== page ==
Tuesday night saw the culmination of the Euro 2012 group stages, with Group D providing England and France as quarter-finalists. Wayne Rooney returned to action to head the only goal of the game against Ukraine in a 1-0 win for the Three Lions, whilst Les Bleus crashed to a 2-0 defeat to Sweden.
Today sees a break in play as the remaining eight teams prepare for the unforgiving knockout rounds; here is the news from Ukraine and Poland that Soccerlens has been mulling over.
England ride their luck to top Group D
England entered into their final Group D fixture knowing that a draw against Ukraine would be good enough to get them through to the last eight of Euro 2012, and were boosted by the availability of Wayne Rooney once more after suspension. The returning hero’s header in the second-half sealed a 1-0 win in a tight game, whilst the Three Lions were handed a boost in the form of a French defeat to top the pool.
Hodgson resisted temptations to start with attacking players such as Theo Walcott or Alex Oxlade-Chamberlain and opted to keep the same starting XI that had beaten Sweden 3-2 in their last game, bar Rooney’s re-entry at the expense of Andy Carroll. England looked like a side playing for a draw in the first 45, as the co-hosts had 57 per cent of the possession and most of the territory in an unimpressive showing by the British team.
The second 45 saw largely the same pattern, but Rooney popped up to separate the sides just after the interval with a close-range header to open the scoring, after good work down the right by skipper Steven Gerrard. England were lucky to stop their opponents from scoring, as Andriy Shevchenko’s absence left a lack of a clinical edge in the hosts attack, and Ukraine wasted a number of good opportunities. A Marko Devic strike appeared to have crossed the line around the hour mark, but the goal was not given as John Terry acrobatically cleared the ball off the line; Hodgson admitted after the game that his side rode their luck.
All-in-all the result is the most important thing, as England have delivered the performances to get them out of a tricky group. France’s unexpected defeat to the Swedes is an excellent bonus, as the Three Lions will now face the much-more beatable Italy rather than holders Spain.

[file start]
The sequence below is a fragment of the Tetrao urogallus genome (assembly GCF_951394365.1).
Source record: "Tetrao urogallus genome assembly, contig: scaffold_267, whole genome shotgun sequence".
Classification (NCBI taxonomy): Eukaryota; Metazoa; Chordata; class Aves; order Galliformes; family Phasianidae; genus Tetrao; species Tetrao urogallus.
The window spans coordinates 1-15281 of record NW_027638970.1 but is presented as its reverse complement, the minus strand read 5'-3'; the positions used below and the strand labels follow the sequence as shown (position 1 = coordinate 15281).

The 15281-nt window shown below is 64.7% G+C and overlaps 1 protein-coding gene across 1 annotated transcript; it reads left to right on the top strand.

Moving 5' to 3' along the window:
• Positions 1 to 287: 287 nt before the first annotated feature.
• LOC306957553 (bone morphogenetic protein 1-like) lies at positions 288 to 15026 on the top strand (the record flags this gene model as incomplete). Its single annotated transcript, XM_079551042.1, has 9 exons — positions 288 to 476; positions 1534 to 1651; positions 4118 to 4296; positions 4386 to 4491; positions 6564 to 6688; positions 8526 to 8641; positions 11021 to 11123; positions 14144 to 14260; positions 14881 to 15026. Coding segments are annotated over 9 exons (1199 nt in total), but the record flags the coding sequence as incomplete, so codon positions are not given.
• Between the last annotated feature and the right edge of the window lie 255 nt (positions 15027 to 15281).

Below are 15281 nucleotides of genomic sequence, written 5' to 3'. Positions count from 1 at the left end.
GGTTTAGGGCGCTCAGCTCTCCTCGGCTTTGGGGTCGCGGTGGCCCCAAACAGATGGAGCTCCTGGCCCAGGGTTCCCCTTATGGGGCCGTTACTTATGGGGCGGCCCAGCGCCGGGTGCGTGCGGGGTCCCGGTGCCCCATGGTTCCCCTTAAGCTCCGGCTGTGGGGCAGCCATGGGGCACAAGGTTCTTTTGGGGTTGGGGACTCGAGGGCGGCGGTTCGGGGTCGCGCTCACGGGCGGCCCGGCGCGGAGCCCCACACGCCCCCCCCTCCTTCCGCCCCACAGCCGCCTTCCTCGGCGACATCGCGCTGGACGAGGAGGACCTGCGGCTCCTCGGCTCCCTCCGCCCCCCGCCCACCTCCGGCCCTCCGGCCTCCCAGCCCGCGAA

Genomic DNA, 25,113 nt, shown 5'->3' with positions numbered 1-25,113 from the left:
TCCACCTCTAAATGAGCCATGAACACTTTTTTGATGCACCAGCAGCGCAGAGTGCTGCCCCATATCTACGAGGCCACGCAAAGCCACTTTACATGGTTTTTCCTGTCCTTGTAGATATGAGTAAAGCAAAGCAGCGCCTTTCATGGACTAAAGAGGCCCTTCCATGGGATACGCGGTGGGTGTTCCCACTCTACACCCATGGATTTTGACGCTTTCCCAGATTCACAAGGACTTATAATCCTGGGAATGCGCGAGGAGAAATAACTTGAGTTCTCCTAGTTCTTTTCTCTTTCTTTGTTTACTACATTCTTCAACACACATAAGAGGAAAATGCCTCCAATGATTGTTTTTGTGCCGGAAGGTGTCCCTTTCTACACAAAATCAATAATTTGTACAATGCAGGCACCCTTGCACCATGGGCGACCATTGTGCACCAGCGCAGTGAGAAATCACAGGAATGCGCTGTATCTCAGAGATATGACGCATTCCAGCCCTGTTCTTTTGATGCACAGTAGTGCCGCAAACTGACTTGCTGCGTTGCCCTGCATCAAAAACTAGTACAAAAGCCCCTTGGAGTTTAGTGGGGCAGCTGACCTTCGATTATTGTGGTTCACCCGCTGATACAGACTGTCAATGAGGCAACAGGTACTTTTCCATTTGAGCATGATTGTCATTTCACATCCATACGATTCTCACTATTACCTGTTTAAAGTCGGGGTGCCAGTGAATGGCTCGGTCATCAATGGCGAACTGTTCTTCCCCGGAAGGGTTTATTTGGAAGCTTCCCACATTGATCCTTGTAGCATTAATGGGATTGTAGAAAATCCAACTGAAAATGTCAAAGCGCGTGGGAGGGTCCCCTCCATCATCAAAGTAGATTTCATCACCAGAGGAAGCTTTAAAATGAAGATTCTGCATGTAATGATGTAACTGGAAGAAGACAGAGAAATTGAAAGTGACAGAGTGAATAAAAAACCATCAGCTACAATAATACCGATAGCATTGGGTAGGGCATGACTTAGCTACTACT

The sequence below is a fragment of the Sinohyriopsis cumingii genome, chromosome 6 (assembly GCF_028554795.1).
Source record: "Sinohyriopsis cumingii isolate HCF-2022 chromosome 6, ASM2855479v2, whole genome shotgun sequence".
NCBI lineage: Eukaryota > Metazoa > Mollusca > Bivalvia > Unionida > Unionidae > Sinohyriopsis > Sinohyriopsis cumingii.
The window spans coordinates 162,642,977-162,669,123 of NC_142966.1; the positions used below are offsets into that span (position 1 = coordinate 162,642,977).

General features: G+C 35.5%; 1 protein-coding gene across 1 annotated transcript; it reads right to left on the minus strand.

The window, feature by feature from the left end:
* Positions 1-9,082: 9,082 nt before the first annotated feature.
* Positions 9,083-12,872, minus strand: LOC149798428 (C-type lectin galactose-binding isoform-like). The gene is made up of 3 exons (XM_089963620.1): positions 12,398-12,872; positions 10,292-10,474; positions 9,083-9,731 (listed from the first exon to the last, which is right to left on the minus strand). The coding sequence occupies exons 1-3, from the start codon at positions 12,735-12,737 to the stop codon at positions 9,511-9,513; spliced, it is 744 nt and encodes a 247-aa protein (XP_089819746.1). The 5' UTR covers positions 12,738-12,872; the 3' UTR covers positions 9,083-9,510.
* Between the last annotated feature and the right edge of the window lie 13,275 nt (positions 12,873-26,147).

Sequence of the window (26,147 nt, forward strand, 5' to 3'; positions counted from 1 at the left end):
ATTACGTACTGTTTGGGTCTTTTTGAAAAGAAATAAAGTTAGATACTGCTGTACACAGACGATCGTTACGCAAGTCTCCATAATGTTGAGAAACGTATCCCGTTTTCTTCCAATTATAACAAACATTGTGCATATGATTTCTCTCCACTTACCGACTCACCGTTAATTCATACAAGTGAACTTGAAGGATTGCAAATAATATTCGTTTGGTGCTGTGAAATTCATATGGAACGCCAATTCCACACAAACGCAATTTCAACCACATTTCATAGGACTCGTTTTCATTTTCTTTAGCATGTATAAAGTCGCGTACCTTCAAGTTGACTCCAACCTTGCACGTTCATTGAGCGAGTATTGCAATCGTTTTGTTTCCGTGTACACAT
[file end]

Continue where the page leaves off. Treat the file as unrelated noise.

Despite this, although Hodgson’s tactics have resulting in positive outcomes for the England side in the three group games, the stakes will be raised in the knockout phases. No longer will sitting back and defending be a solitary option, as the quality of teams on show will increase and conceding is at some point inevitable. James Milner has come under criticism for lacklustre displays so far, and the Manchester City man was once more conspicuous by his apparent absence; Hodgson needs the energy and attacking threat of either Walcott or Oxlade-Chamberlain on the right flank to balance the side and act as an accompaniment to Ashley Young’s trickery and creativity.
Much was made of Rooney’s return, with expectations on the Manchester United man through the roof. Although the forward vindicated the hype by scoring the winner, he looked decidedly off the pace after not playing a competitive fixture in well over a month. The driving force behind the England win, and the standout player for the side in the tournament to date has actually been Steven Gerrard. Another assist for the Liverpool man was complimented by excellent set-piece delivery and a never-say-die attitude in the centre of the park alongside the industrious Scott Parker.
Italy are by no means a daunting prospect in the next stage, and looking at their tactics to date are actually quite similar to England. The Azzurri came out and looked to attack against Republic of Ireland in their must-win final game, but sat deep and absorbed pressure against both Spain and Croatia in Group B. With two naturally cautious sides going head-to-head, England should take the initiative and look to be bold and attack, as they are less likely to be caught out on the break by the Italians as they would have been against the Spaniards.
Expectancy is starting to grow in the nation after progression, but captain Gerrard has rightly stated that the side will take it one step at a time. With Italy, Germany and Spain still in the Three Lions’ path to glory realism must come to the fore, but there is no reason why the team cannot make the semi-finals should they play to their attacking strengths against a run of the mill Azzurri on Sunday.
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Germany’s philosophy the same as always
Germany coach Joachim Low has stated that his side have not changed their footballing philosophy or mentality in Euro 2012, and will stay true to their current methods.
Iniesta hits back at Spain critics
Spain’s performances have come under scrutiny in the tournament to date, as the world champions have not been their imperious selves as yet. However, Andres Iniesta feels the current side are better than the victorious teams of 2008 and 2010, and hit back at critics.
Croatia fans guilty of racism
Croatia fans have been found guilty of racially abusing Italy forward Mario Balotelli in the Group C clash between the sides, with the eastern European nation’s football federation getting a £65,000 fine from Uefa.
Swedes go home with their heads held high
Goals from Zlatan Ibrahimovic and Sebastian Larsson ensured that Sweden did not leave Euro 2012 pointless, and restored a bit of national pride as Erik Hamren’s men beat France 2-0 on Tuesday night.
Tomorrow I will be looking forward to the upcoming quarter-finals, with Czech Republic and Portugal the first teams to play for a semi-final spot – keep it here for the latest news from Euro 2012.